- Evora and Comporta represent two different sides to the Alentejo region
- A Renaissance convent in Evora, a stylish retreat in Comporta, these are our kind of hotels
- Private tour of UNESCO classified Evora, tasting in the vineyards, galloping along the beach, it's already in the itinerary
- Smartphone app, car, local Concierge service, that's what you get when you travel with us
Contact one of our Portugal specialists + 44 (0) 20 3958 6120
East and south of Lisbon
Your TripTwo great hotels. The first, in Evora, is even a classified monument in its own right. A monastery. And the monks, whose tradition of hospitality is one of the roots of the modern hotel trade, have bequeathed to the 21st-century entrepreneurs a brilliantly designed and presented complex. The convent is now home to a luxury chateau. In Comporta, the experience is about design, pine trees, oaks, excellent cuisine. A car will get you there. At each of your stops, visits and activities have been scheduled in your itinerary. They're just to enhance your experience of the place you are visiting, and leave you with plenty of free time to explore on your own. You don't want to miss the old town in Evora, nor a ride on the beaches of Comporta. If you feel like cruising down the Sado River estuary with dolphins and birds at your fingertips, we can arrange this for you too. You'll have the contact details of our local Concierge, whose local expertise is available should you need anything.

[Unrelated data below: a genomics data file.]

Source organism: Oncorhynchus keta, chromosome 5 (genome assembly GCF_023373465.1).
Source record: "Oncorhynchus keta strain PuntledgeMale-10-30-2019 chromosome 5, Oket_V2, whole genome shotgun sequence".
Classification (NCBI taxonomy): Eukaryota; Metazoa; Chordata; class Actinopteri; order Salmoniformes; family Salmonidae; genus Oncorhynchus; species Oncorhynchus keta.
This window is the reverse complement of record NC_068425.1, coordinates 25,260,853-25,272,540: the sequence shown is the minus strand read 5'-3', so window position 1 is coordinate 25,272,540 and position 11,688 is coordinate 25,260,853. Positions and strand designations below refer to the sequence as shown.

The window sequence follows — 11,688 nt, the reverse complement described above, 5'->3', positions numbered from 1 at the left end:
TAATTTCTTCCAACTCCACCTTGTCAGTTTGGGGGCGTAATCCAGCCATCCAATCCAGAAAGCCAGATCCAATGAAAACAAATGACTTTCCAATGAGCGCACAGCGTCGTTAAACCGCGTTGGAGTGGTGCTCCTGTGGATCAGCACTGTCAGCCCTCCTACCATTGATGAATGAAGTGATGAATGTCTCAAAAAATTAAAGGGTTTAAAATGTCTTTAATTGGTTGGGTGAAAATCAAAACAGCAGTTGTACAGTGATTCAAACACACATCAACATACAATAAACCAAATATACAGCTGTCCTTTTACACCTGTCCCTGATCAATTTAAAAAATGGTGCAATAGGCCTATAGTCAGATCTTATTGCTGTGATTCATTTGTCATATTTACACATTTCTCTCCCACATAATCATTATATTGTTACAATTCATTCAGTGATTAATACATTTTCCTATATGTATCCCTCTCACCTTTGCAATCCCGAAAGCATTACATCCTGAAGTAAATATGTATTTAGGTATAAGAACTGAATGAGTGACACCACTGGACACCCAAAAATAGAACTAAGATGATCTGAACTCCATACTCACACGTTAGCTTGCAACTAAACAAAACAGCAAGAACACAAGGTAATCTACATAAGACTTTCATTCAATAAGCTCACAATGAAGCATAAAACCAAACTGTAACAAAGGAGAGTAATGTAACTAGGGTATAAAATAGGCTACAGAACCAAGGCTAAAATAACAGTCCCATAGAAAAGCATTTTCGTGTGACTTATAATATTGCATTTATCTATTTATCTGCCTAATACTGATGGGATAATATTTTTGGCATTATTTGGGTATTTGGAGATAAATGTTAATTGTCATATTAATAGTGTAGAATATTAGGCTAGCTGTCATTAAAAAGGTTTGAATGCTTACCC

Flight to Lisbon - Evora
Pick up your rental car and drive to Evora. Two-night stay a mile north of the city at a convent converted to a hotel. The monastery dates back to the 15th century. Today, it is a luxury hotel. The two-storey cloister with arcades is lovely; most of the baroque furniture and decoration have been kept in the church, where large panels of glass let the light shine in. The grounds' charms include a charming garden. Your room is in the historical area. Expect sober yet opulent elegance, a marble bathroom and a private terrace. And then there's the dining room in the old vaulted cellar, the lounge bar, the monks' kitchen, the wine bar, and a Gothic cistern. There's also an outdoor pool, a spa, an indoor pool and a gym.
Already included in the itinerary - Visit to the Old Town of Evora. Evora is a whitewashed city, enclosed within 17th century walls. Long a royal residence, the historic city is full of churches and convents. The temple of Diana (1st century) - dedicated to Roman Emperor Augustus - is probably the most famous monument. You can visit it with a private guide. There is also the cathedral (Basilica Sé Catedral de Nossa Senhora da Assunçao - 13th-14th centuries), which illustrates the transition between the Romanesque and Gothic arts. The bright azulejo tiles that frame the entrance to the Bone Chapel (16th century) in the Sao Francisco Church contrast with the bones and skulls inside this 'memento mori'. Next, head to Herdade do Esporao, a wine estate of the Reguengos de Monsaraz appellation. Olive, orange and almond trees are farmed organically alongside grapes in the slatey soil. This makes it possible to produce a fine amphora wine, among others. Visit the facilities and historical monuments on the property, such as the 15th century Torre do Esporao, and enjoy a wine/olive oil tasting and gourmet meals on-site.
Evora - Comporta/Muda